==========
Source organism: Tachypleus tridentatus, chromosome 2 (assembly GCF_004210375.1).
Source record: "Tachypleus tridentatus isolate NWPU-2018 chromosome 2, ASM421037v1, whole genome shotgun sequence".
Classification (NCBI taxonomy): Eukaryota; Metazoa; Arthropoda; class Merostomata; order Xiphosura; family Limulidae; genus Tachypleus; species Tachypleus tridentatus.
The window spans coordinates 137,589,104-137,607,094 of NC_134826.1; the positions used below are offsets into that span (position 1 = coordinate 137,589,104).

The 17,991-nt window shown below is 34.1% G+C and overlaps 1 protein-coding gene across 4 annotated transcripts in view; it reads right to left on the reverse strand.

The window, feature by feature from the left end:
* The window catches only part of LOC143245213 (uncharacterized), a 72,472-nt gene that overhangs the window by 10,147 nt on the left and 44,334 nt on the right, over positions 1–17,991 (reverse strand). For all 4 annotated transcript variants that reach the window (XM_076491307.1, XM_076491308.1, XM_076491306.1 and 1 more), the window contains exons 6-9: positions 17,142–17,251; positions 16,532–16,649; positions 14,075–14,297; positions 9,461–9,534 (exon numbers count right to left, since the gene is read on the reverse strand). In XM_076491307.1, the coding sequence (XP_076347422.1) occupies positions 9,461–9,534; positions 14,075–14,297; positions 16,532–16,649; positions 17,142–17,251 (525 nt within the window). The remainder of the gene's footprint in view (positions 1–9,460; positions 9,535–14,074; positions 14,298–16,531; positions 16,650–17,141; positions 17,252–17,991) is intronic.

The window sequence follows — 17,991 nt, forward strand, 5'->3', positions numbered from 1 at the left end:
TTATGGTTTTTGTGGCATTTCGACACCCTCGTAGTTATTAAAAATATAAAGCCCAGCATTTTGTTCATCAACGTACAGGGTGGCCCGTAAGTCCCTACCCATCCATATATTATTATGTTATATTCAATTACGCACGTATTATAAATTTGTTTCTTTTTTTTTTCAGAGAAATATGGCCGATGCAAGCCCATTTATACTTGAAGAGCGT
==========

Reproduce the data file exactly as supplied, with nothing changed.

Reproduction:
Source organism: Tachypleus tridentatus, chromosome 2 (assembly GCF_004210375.1).
Source record: "Tachypleus tridentatus isolate NWPU-2018 chromosome 2, ASM421037v1, whole genome shotgun sequence".
Classification (NCBI taxonomy): Eukaryota; Metazoa; Arthropoda; class Merostomata; order Xiphosura; family Limulidae; genus Tachypleus; species Tachypleus tridentatus.
The window spans coordinates 137,589,104-137,607,094 of NC_134826.1; the positions used below are offsets into that span (position 1 = coordinate 137,589,104).

The 17,991-nt window shown below is 34.1% G+C and overlaps 1 protein-coding gene across 4 annotated transcripts in view; it reads right to left on the reverse strand.

The window, feature by feature from the left end:
* The window catches only part of LOC143245213 (uncharacterized), a 72,472-nt gene that overhangs the window by 10,147 nt on the left and 44,334 nt on the right, over positions 1–17,991 (reverse strand). For all 4 annotated transcript variants that reach the window (XM_076491307.1, XM_076491308.1, XM_076491306.1 and 1 more), the window contains exons 6-9: positions 17,142–17,251; positions 16,532–16,649; positions 14,075–14,297; positions 9,461–9,534 (exon numbers count right to left, since the gene is read on the reverse strand). In XM_076491307.1, the coding sequence (XP_076347422.1) occupies positions 9,461–9,534; positions 14,075–14,297; positions 16,532–16,649; positions 17,142–17,251 (525 nt within the window). The remainder of the gene's footprint in view (positions 1–9,460; positions 9,535–14,074; positions 14,298–16,531; positions 16,650–17,141; positions 17,252–17,991) is intronic.

The window sequence follows — 17,991 nt, forward strand, 5'->3', positions numbered from 1 at the left end:
TTATGGTTTTTGTGGCATTTCGACACCCTCGTAGTTATTAAAAATATAAAGCCCAGCATTTTGTTCATCAACGTACAGGGTGGCCCGTAAGTCCCTACCCATCCATATATTATTATGTTATATTCAATTACGCACGTATTATAAATTTGTTTCTTTTTTTTTTCAGAGAAATATGGCCGATGCAAGCCCATTTATACTTGAAGAGCGT